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Parent bailouts to trigger CAT mortgage bill

If you have guaranteed your son or daughter’s mortgage and they default on their repayments, they may become liable for CAT (Capital Acquisitions Tax) if you pay their loan to the bank.  This is according to an article by David Clerkin in The Sunday Business Post.

Defaulting mortgage borrowers will face substantial tax liabilities if their banks invoke parental guarantees to get their money back or minimise losses.

Revenue has confirmed that parents or other third parties that have guaranteed a borrower’s loans will be deemed to have given them a gift and triggered a corresponding liability to capital acquisitions tax (CAT).

CAT is applied at a rate of 25 per cent of the value of the gift or donation. Tax rules dictate that a borrower would face a CAT liability of €25,000, for example, if his or her parent is pursued by a bank on foot of a guarantee of €100,000.

In such a case, the invoking of the parental guarantee would result in the parent paying €100,000 to the bank to cover a son or daughter’s debt.

This payment would be treated for tax purposes in the same way as the parent giving a gift of €100,000 to his or her child. This tax liability could be deferred, however, depending on individual circumstances.

Current CAT rules allow for children to receive gifts or inheritances of up to €414,000 from their parents during their lifetime.

The government has substantially reduced this ceiling in recent years, however – it stood at €542,000 two years ago. It has also increased the CAT rate from the old 20 per cent rate over the past two years in response to the exchequer’s funding problems.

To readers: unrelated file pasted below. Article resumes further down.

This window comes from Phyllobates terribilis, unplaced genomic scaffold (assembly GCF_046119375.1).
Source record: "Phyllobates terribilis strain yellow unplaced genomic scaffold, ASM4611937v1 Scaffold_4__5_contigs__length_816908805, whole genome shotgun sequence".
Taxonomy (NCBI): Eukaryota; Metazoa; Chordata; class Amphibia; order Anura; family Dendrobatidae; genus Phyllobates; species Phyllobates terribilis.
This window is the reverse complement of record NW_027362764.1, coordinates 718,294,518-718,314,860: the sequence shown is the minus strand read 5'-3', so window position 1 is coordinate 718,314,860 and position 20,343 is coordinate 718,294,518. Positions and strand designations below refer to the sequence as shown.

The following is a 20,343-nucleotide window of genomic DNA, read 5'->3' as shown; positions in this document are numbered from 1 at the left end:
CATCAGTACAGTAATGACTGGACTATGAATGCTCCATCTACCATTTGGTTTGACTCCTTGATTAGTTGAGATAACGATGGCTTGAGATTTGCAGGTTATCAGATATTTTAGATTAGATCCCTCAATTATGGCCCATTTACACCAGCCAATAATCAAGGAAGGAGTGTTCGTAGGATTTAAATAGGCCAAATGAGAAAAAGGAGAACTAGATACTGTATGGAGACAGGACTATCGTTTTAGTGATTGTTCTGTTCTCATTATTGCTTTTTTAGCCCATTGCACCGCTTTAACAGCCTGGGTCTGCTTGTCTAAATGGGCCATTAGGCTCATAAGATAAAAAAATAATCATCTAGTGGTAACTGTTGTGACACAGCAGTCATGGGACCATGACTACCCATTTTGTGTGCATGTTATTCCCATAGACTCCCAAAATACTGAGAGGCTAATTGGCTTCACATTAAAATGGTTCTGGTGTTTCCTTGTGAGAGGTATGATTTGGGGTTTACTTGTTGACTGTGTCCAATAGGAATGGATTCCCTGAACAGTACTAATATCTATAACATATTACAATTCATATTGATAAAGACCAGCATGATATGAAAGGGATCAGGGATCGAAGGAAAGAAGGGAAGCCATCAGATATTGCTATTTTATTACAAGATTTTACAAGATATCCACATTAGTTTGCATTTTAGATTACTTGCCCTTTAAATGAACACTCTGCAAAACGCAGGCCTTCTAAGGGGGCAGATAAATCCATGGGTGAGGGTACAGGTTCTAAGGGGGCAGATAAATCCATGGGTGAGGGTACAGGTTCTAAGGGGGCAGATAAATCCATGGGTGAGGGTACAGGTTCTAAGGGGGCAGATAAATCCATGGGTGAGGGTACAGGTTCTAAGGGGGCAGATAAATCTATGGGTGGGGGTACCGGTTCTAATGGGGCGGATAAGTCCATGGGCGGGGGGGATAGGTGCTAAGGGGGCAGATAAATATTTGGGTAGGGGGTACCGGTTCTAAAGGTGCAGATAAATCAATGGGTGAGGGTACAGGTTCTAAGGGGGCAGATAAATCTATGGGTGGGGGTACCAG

As the ceiling relates to cumulative gifts or inheritances, any parental guarantees invoked by a bank would reduce the amount that a child could inherit tax-free in the future.

The tax bill would fall due immediately, however, in cases where the borrower had already used up his or her tax free gift threshold.

The Sunday Business Post recently reported that a number of the country’s banks were preparing to pursue parents who had provided guarantees in respect of their children’s mortgages.

The guarantees are most likely to be pursued in cases where borrowers are no longer capable of repaying their loan and the bank would not recover the outstanding balance in full from the sale of the underlying property.

Read the Full Article here.

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